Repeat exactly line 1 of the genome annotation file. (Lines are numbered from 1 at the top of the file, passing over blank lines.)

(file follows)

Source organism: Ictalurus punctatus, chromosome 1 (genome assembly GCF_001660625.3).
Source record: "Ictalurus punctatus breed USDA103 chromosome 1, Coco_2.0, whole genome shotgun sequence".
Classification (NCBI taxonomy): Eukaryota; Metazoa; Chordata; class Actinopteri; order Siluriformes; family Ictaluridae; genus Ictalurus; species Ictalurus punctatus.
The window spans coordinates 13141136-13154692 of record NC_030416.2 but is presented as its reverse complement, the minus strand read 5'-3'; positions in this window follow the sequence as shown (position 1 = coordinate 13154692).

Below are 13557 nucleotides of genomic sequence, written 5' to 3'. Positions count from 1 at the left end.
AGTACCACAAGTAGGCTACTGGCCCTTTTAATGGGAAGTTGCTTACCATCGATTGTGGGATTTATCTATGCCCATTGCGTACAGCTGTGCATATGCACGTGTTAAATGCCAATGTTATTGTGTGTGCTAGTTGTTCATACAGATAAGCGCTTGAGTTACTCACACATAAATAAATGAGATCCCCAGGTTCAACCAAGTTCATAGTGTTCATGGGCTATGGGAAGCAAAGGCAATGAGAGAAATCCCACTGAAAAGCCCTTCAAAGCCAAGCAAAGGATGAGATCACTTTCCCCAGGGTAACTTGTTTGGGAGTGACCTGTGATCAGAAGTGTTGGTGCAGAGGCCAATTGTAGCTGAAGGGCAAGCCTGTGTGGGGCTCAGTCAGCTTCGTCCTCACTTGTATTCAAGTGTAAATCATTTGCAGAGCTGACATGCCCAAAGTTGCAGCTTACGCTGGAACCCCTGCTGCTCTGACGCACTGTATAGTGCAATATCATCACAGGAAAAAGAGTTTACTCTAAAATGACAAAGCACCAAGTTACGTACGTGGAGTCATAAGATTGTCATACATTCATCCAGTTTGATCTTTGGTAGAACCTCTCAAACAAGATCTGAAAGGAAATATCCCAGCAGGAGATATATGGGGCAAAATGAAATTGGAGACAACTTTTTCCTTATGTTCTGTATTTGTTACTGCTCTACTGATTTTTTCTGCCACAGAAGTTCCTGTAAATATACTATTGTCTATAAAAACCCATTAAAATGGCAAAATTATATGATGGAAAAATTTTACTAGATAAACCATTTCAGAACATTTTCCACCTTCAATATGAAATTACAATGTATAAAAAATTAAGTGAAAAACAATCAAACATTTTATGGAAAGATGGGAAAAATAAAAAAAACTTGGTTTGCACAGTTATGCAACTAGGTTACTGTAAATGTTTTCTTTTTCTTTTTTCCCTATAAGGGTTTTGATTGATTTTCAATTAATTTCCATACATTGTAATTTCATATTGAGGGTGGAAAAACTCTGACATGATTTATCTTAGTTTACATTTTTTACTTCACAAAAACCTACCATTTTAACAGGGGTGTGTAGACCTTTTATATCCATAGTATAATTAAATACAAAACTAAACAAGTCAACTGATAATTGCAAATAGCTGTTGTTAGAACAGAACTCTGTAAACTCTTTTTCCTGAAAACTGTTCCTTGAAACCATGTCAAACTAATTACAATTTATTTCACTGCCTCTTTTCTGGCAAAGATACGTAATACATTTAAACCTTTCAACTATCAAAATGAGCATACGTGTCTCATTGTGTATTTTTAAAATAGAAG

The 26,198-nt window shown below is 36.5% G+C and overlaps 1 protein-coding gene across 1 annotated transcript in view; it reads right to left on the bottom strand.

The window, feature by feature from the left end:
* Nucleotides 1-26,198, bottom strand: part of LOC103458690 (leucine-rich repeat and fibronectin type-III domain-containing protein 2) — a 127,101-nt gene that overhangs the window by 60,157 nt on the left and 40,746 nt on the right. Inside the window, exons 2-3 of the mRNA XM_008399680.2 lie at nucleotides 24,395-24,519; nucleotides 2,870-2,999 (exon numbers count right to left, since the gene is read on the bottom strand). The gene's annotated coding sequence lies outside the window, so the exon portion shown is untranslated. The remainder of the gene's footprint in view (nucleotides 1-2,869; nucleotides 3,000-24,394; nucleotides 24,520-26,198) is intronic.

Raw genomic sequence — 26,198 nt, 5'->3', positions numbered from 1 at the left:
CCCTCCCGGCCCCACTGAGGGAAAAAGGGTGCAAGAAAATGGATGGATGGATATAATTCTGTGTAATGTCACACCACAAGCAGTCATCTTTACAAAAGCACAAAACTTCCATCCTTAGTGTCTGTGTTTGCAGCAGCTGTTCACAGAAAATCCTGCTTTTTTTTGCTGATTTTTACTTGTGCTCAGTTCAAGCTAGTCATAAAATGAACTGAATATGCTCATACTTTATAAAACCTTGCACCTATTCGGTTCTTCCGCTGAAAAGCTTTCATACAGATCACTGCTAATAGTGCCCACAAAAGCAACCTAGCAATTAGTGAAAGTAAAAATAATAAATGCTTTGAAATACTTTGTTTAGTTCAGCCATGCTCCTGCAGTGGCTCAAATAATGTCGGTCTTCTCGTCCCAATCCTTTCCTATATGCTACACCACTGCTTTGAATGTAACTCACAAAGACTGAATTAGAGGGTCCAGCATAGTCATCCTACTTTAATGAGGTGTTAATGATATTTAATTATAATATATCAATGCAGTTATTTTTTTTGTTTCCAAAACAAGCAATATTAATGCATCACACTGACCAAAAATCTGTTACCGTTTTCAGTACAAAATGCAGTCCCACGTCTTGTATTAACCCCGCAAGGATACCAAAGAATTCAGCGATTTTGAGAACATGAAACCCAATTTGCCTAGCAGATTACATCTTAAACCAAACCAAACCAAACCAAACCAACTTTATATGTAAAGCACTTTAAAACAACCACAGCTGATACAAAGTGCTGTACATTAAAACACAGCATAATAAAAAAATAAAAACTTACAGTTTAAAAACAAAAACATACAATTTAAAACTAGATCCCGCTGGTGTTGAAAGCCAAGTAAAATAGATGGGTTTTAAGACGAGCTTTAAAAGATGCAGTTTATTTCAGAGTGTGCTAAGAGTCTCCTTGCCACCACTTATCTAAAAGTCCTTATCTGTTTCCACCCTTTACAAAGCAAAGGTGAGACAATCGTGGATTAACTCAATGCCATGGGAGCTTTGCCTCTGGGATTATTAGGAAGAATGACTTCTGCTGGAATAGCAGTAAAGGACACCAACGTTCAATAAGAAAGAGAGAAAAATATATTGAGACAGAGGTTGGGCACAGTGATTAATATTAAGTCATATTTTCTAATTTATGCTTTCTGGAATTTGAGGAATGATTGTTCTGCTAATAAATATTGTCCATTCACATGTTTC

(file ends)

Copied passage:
Source organism: Ictalurus punctatus, chromosome 1 (genome assembly GCF_001660625.3).